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Yellowstone Bison’s Role in Climate Mitigation

BFC’s Executive Director Holt is one of over a hundred signatories to the Inter-Tribal Buffalo Treaty, which the Park Service and the Department of Interior are actively supporting. Holt says the time has now come for Yellowstone’s treaty Tribes to assert their inherent, un-ceded rights in relation to America’s free-roaming wild buffalo.

“We have never surrendered our aboriginal rights to co-exist on unoccupied lands with our Buffalo brothers and sisters,” Holt said. “And unlike the state of Montana, Tribes are willing and able to help take care of the buffalo, just as my Tribe has done for salmon, using the best science and our own traditional ecological knowledge,” Holt asserted.

Buffalo are considered a keystone species by leading ecologists, because their presence on the land has cascading benefits for both plants and animals. According to the most recent science informing the adoption of a new international biodiversity pact, “Large mammals,” specifically including Yellowstone’s wild bison, “serve as landscape engineers, shaping the structure and composition of natural habitats.” See: Vynne, et al., “An ecoregion-based approach to restoring the world’s intact large mammal assemblages” (Ecogoraphy, 2022).

In fact, according to this study of biodiversity, “twenty species, if reintroduced or allowed to recolonize through improved connectivity” would increase global biodiversity by 54% (4.3M sq. mi.). According to the authors: “Intact ecosystems are recognized for their exceptional value in conserving biodiversity, stabilizing the climate, sustaining livelihoods of indigenous peoples and providing essential services for humanity.”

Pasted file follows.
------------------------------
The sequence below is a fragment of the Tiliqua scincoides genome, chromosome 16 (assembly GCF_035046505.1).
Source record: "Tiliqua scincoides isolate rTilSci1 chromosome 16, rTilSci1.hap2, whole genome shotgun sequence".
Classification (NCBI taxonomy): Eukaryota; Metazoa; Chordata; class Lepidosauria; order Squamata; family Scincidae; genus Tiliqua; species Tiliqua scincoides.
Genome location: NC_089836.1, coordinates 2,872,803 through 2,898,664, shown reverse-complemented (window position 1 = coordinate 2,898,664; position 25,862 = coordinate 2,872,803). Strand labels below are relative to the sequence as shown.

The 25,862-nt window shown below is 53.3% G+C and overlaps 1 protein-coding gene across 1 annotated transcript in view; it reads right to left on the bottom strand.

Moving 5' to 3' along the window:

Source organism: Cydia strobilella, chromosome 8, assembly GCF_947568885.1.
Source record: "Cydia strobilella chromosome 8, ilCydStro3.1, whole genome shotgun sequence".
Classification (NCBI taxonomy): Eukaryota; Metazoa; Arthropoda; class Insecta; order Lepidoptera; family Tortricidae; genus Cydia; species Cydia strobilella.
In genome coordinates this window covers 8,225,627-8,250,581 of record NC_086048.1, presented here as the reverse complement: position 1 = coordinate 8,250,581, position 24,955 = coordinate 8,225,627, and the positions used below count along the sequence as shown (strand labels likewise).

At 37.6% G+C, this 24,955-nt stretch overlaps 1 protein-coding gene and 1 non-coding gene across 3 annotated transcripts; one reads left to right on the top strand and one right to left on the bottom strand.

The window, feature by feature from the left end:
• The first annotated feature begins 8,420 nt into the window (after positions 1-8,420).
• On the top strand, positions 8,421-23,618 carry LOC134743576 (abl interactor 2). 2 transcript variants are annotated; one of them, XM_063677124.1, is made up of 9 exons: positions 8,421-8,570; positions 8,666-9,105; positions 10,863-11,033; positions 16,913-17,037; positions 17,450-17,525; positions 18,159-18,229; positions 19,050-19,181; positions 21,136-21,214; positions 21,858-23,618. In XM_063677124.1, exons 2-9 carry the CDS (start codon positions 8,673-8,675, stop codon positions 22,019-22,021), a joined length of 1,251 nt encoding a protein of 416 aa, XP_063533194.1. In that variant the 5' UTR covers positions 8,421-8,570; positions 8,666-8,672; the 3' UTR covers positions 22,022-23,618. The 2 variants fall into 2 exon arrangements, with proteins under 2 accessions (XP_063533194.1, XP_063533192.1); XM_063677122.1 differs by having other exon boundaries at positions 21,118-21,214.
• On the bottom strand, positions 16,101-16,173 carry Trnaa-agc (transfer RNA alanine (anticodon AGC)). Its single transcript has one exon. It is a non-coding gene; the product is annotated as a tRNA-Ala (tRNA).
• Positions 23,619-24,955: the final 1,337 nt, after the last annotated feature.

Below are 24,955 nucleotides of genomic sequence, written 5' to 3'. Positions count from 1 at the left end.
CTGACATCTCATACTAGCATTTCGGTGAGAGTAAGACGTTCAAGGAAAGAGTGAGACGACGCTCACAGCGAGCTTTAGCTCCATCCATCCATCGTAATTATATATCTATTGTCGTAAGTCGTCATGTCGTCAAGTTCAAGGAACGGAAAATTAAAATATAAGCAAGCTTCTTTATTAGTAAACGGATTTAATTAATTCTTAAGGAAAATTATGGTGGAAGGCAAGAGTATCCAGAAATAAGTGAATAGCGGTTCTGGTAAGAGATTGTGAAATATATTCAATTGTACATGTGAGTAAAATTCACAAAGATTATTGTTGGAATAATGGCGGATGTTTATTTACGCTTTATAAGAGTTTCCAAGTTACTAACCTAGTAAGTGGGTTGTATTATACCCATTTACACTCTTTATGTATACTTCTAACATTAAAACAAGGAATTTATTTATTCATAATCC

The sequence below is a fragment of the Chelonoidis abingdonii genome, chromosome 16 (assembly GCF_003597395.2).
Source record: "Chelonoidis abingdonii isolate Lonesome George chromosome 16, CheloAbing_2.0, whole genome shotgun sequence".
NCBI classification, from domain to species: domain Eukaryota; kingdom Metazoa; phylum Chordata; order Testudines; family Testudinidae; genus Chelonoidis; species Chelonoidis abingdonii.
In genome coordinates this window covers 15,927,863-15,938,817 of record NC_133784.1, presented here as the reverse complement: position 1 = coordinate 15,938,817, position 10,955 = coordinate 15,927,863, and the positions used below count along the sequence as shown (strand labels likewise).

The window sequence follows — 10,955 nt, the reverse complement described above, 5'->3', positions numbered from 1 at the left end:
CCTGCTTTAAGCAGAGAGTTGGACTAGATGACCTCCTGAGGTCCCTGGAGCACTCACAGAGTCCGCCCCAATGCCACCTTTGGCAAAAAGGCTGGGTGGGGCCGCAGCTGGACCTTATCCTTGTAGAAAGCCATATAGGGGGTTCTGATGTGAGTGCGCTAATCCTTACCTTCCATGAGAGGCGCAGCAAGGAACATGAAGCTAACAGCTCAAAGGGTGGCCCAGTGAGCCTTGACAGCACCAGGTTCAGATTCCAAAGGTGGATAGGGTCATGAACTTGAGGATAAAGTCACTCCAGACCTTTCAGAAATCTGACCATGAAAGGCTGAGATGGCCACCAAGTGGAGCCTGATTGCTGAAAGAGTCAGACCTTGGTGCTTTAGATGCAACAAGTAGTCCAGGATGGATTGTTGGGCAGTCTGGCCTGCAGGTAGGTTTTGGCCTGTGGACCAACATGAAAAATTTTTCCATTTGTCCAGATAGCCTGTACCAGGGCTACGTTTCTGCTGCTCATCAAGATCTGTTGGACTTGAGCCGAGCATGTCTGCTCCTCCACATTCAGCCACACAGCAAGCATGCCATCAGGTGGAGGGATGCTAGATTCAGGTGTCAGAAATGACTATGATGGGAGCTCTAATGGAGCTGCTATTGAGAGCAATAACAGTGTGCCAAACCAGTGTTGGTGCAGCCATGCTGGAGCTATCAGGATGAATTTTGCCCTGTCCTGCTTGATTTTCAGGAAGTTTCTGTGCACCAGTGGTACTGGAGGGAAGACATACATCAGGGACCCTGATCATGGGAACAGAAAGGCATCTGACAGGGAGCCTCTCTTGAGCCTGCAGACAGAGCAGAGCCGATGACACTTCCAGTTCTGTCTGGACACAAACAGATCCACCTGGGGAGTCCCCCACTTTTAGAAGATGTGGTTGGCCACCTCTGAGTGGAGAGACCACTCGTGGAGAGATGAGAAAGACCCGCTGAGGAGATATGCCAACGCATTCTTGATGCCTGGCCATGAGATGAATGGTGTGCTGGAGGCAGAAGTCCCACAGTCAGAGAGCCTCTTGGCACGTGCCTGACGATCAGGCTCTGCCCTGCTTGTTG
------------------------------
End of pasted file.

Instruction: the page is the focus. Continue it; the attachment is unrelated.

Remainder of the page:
Bison can also be characterized as a “climate keystone species.” A recent study on holistically planned grazing revealed the staggering carbon sequestration potential associated with restored grasslands. When applied to up to five billion hectares of degraded rangelands and agricultural soils on former wild grasslands, ten or more gigatons of excess atmospheric carbon could be returned to soils annually. This is roughly twice the amount of current annual emissions in the U.S., and a third of global emissions.

As a featured article in the Washington Post (Jess McHugh, 7/13/22), characterizing bison as “Climate Heroes,” points out:

The return of the bison is a victory not only for the sake of biodiversity but for the entire ecosystem in which they live. As a keystone species, the bison sustain their environment from the top down. “They move through, graze everything down. It’s a type of disturbance — like fire would be,” said [biologist] Dan McDonald. “The fresh green draws other animals that would feed on it: elk and deer and whatever other type of grazers that would consume some of that new forage.” When large herds move synchronously across the land, they create what scientists have dubbed a “green wave.” The bison’s vigorous grazing stimulates plant growth, creating a flood of new vegetation that follows in the bison's wake to be "surfed” by animals large and small. Green waves can be so dramatic that some — such as the one created by Yellowstone’s bison herd — can be seen from space.

But as the Post article goes on to point out, “holistic herd management techniques spearheaded by tribes operate on this principle: Bison are wildlife — not livestock. These animals require lots of land to maintain ecological balance…”

By bringing the Tribes together to assert their inherent jurisdiction over Yellowstone Bison, Buffalo Field Campaign intends to give buffalo the room to roam that they require to benefit Tribes, grasslands, and to help reverse global warming.

Download the Tribal Summit Invitation (PDF)
Download the Tribal Summit Legal Narrative (PDF)